How Do You Punctuate in Dialogue?
Writers write for a variety of reasons, but perhaps one of the most satisfying is to entertain an audience. Telling a good story requires engaging the reader with the characters and action in the story. Part of that engagement comes from being able to experience what the characters are experiencing through vivid language, imagery, and dialogue. But how to punctuate dialogue can be a tricky thing to navigate.
Terms You’ll Need to Know
First, let’s clarify some commonly used terms. Dialogue is a conversation between two or more people. It is identified as a conversation and the reader can keep track of who said what based on the content that goes inside the quotation marks. Quotation marks are the punctuation that distinguish what someone actually said from the rest of the prose. They look like this:
Those flying double comma-looking things at the beginning and end of this sentence are quotation marks.
There are double quotation marks to indicate a quotation, but if the quotation includes a quotation from someone else, then single quotation marks are used to indicate that. Here’s an example: “Mr. Wright, who said ‘to thine own self be true’?” asked Larry.
But with all those quotation marks, it can be hard to know where to put the punctuation. Where does punctuation like periods, commas, exclamation points, or question marks go? Inside the quotation marks? Outside? What if there are single and double quotation marks? These are all good questions. Let’s get some answers.
Working with Punctuation in Dialogue
Generally speaking, the rules for punctuating dialogue require the punctuation (especially periods and commas) to be placed inside the quotation marks (whether single or double). Exclamation points and question marks can go outside the quotation marks, but only if they are not being used to punctuate the quotation itself. So it’s important to know what is being punctuated to know where to put the punctuation marks. Let’s use the following conversation between Sally and her friend to review punctuation rules for dialogue:
Sally dropped her backpack to the floor. “Ugh, what a day!”
“What happened?” Morgan asked.
“I asked my mom if I could go to the movies with Steve on Friday night.”
“What did she say?”
“She said, ‘No, I don’t think so.’ “
“What did you say when she said, ‘No’?” Morgan inquired.
Sally sadly responded, “What could I do? I said, ‘Okay, never mind.’”
There’s a lot of punctuation happening in this dialogue.
First, note that each speaker’s “voice” starts on a new line.
Then, the punctuation follows the sentences and is inside the quotation marks when Sally comments on her day, when Morgan asks a question, etc.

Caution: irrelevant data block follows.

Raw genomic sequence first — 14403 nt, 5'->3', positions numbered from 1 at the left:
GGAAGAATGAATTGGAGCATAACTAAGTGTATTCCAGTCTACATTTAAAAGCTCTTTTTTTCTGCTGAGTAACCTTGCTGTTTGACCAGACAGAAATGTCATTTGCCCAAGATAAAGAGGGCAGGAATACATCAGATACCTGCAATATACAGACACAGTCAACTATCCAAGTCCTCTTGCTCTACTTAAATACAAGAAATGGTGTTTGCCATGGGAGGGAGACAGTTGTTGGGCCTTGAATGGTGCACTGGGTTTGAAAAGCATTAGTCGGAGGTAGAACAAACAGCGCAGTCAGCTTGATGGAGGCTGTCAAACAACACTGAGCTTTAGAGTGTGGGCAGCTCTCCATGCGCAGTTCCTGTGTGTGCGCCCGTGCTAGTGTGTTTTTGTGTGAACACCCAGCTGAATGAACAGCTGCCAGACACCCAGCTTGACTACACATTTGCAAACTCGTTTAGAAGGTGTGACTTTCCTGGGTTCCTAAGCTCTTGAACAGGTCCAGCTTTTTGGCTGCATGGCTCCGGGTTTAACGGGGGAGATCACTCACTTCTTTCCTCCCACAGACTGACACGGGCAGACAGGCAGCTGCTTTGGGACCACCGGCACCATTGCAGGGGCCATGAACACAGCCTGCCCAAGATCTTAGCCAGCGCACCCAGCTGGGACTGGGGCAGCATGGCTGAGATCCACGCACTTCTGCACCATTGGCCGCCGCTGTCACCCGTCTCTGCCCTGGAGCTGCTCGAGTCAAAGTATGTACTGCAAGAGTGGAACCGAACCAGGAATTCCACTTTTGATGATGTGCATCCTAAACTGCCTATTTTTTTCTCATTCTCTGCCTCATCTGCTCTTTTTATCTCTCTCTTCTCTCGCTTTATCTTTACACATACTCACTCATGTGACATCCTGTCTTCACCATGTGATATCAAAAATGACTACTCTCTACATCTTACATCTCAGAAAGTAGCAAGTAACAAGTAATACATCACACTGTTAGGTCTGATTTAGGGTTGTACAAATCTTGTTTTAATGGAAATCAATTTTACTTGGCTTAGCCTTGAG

However, look at what happens in the last two lines of the exchange. Mom’s answer was “No,” and when Morgan is quoting her, single quotation marks are used and the question mark is put outside that quotation but inside the double quotation marks because it is Morgan who is asking the question.
Sally responds with a question of her own directed at Morgan and then a recount of her response to her mom, ending in a period inside the single quotation mark to note it was the end of her response but also the end of the sentence.
Note that there are no extra spaces between punctuation and quotation marks. This can sometimes cause the end of a sentence to look confusing and “busy,” but you’ll get used to it as you understand how to read the punctuation and to know what it’s for.
The Use of Commas in Dialogue
You might also notice there are several commas included in the above dialogue. You should always use commas after an introductory phrase before the quotation (Sally sadly responded,… or I said,… ) or when a dialogue tag follows a quotation. In the conversation above, the dialogue tags both follow questions asked by the conversation participants, so in those cases, no comma is used. If the questions were statements that would otherwise require a period, the period would be replaced by a comma and moved to the end of the entire sentence (“Her answer was disappointing,” Sally confided to Morgan.)
It can be tricky to punctuate dialogue, but it gets easier if you can ignore the distractions of the quotation marks and punctuate the sentences themselves. Who is saying what? When do statements end? Who is asking what question or making what exclamation? Remember that commas and periods always get tucked inside the quotation marks; exclamation points and question marks are put where they are needed to punctuate the sentence correctly.
English Basics Blog
How to Write a Compare and Contrast Essay
When you were in school, you probably had to write a lot of different t…
English Basics Blog
What are Superlatives?
We spend our lives making comparisons, whether we realize it or not. Wh…
English Basics Blog
When to Use “Little” or “a Little” and “Few” or “a Few”
Few aspects of the English language can grow as convoluted as when to u…